Four of the UK’s largest housing developers could face legal action after the Competition and Markets Authority (CMA) revealed it has initiated action over the way leasehold homes were sold.
The developers in question are:
- Barratt Developments
- Countryside Properties
- Persimmon Homes
- Taylor Wimpey
The CMA claims that it has unearthed evidence of potentially unfair terms concerning ground rents in leasehold contracts and potential mis-selling. It is concerned that leasehold homeowners may have been unfairly treated by developers after being given misleading information.
What are they investigating?
According to the Governments report, available here, the CMA are looking into the following:
- Ground rents: developers failing to explain clearly exactly what ground rent is, whether it increases over time, when increases will occur and by how much.
- Availability of freehold: people being misled about the availability of freehold properties. For example, the CMA found evidence that some people were told properties on an estate would only be sold as leasehold homes, when they were in fact later sold as freeholds to other buyers.
- Cost of the freehold: people being misled about the cost of converting their leasehold to freehold ownership. When buying their home, the CMA found evidence that some people were told the freehold would cost only a small sum, but later down the line the price had increased by thousands of pounds with little to no warning.
- Unfair sales tactics: developers using unfair sales tactics – such as unnecessarily short deadlines to complete purchases – to secure a deal, meaning people could feel pressured and rushed into buying properties that they may not have purchased had they been given more time.
Unfair contract terms – ground rents
- The use of unfair contract terms that mean homeowners have to pay escalating ground rents, which in some cases can double every 10 years. This increase is built into contracts, meaning people can also struggle to sell their homes and find themselves trapped.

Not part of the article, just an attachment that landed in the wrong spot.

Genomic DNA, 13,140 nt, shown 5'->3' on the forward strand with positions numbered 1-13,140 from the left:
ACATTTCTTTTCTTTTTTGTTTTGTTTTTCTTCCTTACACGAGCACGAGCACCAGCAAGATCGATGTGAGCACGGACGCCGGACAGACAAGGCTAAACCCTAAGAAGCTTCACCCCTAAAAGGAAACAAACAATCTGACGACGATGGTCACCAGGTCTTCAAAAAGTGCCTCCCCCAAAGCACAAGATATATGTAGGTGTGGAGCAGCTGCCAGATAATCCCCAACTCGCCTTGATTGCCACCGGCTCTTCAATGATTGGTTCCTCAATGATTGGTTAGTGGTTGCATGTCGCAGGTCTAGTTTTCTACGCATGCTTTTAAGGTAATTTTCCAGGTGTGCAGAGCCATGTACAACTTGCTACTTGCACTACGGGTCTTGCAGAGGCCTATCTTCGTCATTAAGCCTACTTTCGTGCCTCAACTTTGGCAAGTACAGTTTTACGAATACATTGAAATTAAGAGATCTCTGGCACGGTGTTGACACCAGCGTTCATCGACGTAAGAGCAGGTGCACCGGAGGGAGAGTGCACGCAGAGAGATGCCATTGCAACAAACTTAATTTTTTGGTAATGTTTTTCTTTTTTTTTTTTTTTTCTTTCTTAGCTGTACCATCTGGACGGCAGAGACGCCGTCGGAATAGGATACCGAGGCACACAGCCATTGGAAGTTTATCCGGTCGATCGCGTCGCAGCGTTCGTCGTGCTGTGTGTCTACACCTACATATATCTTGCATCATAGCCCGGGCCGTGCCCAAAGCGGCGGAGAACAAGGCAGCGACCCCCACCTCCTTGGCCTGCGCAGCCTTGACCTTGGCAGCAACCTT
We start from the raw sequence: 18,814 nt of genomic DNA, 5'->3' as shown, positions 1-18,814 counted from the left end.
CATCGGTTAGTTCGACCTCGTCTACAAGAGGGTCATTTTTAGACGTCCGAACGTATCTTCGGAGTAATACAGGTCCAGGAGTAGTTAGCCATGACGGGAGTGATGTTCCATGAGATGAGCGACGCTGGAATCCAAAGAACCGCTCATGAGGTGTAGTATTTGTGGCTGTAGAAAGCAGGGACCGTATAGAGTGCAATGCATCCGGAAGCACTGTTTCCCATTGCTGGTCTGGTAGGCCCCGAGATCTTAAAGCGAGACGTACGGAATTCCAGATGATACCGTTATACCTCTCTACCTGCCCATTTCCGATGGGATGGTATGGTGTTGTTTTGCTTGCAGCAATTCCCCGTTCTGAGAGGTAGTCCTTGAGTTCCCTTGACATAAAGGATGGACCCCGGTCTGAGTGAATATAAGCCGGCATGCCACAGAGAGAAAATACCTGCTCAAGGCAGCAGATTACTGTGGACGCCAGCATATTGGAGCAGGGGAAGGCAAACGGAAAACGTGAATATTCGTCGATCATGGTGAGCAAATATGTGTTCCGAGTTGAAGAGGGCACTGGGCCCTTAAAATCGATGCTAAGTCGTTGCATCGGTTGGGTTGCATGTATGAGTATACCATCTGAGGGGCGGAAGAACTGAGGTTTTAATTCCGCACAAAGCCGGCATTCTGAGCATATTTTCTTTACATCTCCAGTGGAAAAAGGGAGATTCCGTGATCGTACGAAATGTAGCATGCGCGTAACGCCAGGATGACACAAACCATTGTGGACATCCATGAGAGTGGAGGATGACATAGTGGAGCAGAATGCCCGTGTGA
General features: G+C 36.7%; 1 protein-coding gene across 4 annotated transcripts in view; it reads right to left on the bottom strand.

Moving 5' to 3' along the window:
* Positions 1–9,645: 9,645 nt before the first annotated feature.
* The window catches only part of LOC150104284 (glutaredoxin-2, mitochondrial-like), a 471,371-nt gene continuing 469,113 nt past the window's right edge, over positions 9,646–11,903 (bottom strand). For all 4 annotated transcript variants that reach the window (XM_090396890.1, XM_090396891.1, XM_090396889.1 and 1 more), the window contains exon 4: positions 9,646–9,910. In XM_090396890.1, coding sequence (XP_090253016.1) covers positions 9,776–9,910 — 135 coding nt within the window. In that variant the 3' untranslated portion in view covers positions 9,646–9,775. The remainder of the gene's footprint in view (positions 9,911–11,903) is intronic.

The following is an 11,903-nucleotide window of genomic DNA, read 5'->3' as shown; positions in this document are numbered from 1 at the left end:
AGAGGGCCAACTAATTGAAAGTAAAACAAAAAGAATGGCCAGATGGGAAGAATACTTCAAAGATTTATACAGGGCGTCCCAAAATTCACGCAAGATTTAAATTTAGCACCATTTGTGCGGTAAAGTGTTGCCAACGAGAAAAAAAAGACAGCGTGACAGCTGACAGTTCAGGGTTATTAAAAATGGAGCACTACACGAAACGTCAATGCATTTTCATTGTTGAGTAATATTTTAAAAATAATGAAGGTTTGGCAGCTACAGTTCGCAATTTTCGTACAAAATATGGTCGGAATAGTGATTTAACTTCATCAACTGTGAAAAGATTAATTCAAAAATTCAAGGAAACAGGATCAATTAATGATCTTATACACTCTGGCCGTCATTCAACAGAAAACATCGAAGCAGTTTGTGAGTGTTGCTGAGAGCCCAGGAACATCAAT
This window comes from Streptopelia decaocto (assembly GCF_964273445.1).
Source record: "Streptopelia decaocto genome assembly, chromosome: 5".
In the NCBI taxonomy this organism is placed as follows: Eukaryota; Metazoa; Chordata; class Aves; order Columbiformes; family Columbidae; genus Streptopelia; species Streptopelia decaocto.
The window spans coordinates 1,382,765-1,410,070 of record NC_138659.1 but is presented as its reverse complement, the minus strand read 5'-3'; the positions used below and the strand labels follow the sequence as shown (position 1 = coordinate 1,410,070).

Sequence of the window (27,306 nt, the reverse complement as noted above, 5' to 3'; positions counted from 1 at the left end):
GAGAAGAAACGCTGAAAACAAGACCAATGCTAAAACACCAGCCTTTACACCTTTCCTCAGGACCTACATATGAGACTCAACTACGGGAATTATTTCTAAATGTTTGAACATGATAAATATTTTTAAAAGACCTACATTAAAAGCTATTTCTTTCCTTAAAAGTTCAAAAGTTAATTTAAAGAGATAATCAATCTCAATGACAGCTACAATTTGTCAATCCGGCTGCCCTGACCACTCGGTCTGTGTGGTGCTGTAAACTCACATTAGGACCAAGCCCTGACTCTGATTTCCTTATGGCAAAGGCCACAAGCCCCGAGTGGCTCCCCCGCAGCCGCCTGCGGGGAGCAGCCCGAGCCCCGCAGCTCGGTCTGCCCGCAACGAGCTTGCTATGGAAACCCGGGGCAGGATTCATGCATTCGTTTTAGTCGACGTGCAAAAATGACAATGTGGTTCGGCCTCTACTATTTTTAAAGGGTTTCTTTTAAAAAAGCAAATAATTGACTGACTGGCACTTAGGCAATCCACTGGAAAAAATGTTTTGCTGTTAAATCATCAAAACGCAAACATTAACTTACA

Issues with Retail Price Index (RPI)
Ground rent increases based on the Retail Price Index (RPI) are also a point of interest for CMA. RPI is used to measure price inflation and the CMA is concerned about the fairness of escalating ground rent according to RPI. They suspect that the potential inflation is not always effectively explained by developers when exploring RPI-based ground rent with prospective homeowners. This can lead to people paying a lot more than they originally expected, which is clearly wrong if they have been assured this would not be the case.
The CMA have written to Barratt, Countryside, Persimmon, and Taylor Wimpey outlining its concerns and requiring information.
Possible outcomes of this action include legal commitments from the developers to change the way they conduct business, or if it comes to it, the CMA could take firms to court. All four housing developers are said to have confirmed they will co-operate with the investigation.
As well as the enforcement action, the CMA is also sending letters to a number of other developers, encouraging them to review their practices to make sure they are treating consumers fairly and complying with the law.
Andrea Coscelli, CMA Chief Executive, said:
“It is unacceptable for housing developers to mislead or take advantage of homebuyers. That’s why we’ve launched today’s enforcement action.
Everyone involved in selling leasehold homes should take note: if our investigation demonstrates that there has been mis-selling or unfair contract terms, these will not be tolerated.”
People wishing to provide further evidence regarding the companies named can get in touch via email: email@example.com. The CMA is interested in hearing information on either leasehold houses and/or flats, referred to above as leasehold homes.
For further information people can contact the CMA press office via firstname.lastname@example.org or on 020 3738 6460.
What do we think?
Deceiving and intentionally misleading others should never be tolerated. We pride ourselves on being totally upfront with our clients when it comes to pricing, information and anything else, so we expect other businesses to act the same way.
Getting on the property ladder is one of the hardest things to achieve in life for most people, so to trick anyone in any way, or to give information that will only turn out to be untrue in the end is unforgivable. Of course, this is an on-going investigation so we will not jump to any conclusions, but we hope that at the end of it some more positive policies might be put in place and more genuine support be given to potential homeowners.
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